A version of this post appeared in Yiddish here.
In 2013, The Yiddish Book Center in Amherst, Mass., launched an ambitious series of cultural programming aimed at providing an opportunity for young Jews to learn about modern Jewish culture. The weeklong program, “Tent,” brings together 20 young people aged 21 to 30 in order to intensively study different facets of modern Jewish culture. Each week is dedicated to a different subject and the participants attend performances and lectures related to the topic and meet with experts in their chosen field. At the same time they learn about the connections between the week’s theme and modern Jewish culture.
In the coming year, The Yiddish Book Center plans to expand Tent to include 10 different programs, with the help of partner organizations around the country.
The first three Tent programs were about comedy, in March in Los Angeles; creative writing at the Yiddish Book Center in June, and a week dedicated to theater in New York in August.
During the program in creative writing participants read selections from modern Yiddish and Hebrew literature in translation as well as works on Jewish themes originally written in other languages. After lunch the aspiring writers workshopped their own stories with professional writers. During the evenings they went to literary readings or met with literary agents and publishers. And later at night they hung out together in the dorms at Hampshire College and quickly became friends.
Crossposted From Under the Fig Tree
Over winter break, I didn’t want for activity. There were people to see, films to screen and a wealth of exhibitions to behold, one of the most inventive of which was a modest but arresting show at the Jewish Museum, on until February 3, called “Collection Tableaux.” Taking the form of four distinctive mediations — in paint, paper, glass and fabric — on the role of the table in Jewish life, the exhibition highlighted the connections between the material and the cultural dimensions of the Jewish experience.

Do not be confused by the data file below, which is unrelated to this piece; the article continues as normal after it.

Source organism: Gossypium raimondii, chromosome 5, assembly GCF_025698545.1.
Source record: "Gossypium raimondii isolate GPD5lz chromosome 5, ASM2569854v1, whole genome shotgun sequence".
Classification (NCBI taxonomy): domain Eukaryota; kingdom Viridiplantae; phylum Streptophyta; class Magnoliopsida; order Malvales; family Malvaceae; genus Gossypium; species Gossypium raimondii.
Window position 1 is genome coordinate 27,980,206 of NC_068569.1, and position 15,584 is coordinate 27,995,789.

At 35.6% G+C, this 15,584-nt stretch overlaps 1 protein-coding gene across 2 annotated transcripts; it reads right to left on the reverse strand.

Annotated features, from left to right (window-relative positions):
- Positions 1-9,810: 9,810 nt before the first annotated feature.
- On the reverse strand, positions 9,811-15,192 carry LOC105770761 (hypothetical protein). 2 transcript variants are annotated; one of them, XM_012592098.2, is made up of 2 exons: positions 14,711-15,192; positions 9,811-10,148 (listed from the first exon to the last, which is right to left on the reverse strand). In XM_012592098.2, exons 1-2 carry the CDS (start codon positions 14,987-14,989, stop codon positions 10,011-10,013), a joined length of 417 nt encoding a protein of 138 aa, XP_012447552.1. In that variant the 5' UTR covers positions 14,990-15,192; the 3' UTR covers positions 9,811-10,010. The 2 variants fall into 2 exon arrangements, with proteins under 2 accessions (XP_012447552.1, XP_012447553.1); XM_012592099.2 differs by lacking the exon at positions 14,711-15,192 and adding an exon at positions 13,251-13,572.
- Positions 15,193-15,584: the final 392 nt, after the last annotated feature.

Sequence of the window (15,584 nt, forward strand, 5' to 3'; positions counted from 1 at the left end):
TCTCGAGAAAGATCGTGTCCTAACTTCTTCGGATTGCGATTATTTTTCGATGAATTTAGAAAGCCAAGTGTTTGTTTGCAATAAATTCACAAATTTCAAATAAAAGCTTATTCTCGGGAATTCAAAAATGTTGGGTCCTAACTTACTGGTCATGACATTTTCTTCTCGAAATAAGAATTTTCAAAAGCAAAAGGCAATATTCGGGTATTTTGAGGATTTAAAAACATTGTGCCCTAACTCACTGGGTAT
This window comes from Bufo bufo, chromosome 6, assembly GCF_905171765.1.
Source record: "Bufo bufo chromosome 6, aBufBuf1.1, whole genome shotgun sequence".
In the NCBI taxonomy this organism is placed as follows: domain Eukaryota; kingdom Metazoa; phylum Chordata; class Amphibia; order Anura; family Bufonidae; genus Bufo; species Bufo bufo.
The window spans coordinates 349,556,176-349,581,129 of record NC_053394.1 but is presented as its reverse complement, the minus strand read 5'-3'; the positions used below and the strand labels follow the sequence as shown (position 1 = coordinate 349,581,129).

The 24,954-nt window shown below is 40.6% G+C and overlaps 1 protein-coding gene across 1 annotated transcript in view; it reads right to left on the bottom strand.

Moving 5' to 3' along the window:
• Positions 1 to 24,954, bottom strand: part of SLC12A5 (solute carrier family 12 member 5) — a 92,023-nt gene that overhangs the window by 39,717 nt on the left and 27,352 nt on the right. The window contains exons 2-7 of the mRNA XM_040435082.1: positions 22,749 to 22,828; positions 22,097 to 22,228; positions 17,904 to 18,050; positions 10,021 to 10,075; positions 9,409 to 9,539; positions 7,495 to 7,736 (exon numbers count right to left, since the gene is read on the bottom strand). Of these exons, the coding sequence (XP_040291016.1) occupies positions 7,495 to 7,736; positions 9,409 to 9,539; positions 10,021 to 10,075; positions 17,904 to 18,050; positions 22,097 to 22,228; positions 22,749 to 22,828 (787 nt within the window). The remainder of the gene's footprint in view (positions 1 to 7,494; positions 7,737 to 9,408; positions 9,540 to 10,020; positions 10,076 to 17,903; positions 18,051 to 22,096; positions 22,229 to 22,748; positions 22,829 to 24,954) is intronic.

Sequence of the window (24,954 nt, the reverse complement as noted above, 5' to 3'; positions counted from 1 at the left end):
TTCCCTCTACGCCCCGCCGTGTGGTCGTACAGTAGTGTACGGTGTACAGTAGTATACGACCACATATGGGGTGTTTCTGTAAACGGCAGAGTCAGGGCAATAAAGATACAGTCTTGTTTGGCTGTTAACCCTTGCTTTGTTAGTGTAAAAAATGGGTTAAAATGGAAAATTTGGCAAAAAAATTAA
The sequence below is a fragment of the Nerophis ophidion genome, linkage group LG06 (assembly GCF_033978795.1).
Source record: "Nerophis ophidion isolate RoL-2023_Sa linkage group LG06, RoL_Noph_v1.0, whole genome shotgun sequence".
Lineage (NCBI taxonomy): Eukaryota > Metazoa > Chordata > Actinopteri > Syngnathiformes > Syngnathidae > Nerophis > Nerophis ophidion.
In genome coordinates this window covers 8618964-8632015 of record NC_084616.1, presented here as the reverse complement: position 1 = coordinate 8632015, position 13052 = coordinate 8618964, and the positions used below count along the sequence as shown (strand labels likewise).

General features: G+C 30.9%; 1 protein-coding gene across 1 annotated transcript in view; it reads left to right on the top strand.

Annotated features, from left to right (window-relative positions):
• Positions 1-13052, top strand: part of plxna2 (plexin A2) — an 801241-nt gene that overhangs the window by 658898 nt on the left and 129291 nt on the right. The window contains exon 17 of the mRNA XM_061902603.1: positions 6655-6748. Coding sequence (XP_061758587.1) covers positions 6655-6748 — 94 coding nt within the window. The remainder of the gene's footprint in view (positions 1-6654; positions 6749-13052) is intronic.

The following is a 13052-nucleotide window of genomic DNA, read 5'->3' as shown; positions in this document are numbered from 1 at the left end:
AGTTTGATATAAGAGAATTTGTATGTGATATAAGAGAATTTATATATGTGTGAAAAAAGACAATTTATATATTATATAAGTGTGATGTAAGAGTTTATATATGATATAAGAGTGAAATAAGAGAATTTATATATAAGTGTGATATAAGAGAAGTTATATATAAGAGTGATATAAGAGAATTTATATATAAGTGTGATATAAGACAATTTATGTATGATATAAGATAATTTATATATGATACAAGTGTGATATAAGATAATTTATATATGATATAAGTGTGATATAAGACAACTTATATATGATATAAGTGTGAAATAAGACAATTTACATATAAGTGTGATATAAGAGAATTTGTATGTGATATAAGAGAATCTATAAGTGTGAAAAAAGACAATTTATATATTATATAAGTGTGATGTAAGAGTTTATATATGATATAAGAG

I relished each of the artworks but, as a practicing historian, I took particular delight in Izhar Patkin’s “Salonnière,” a large scale, stenciled and framed collage of a fussy end table crowded with the kind of stuff one was likely to encounter in the determinedly bourgeois setting of a 19th-century German Jewish home: books, bric-a-brac, a tea cup and other appurtenances of the cultured.
A closer look, however, disclosed that what was on display was studded with actual historical references. As the artist would have it, the table belonged to Dorothea von Schlegel, Moses Mendelssohn’s daughter, who not only changed her name but her station in life by becoming a saloniste of the highest order. On its surface rested a couple of books, one of which, “Florentin,” she had penned. Slightly off-center, upsetting the balance, the elegant proportion, of things, was a rather unappealing and hulking porcelain figure of a monkey.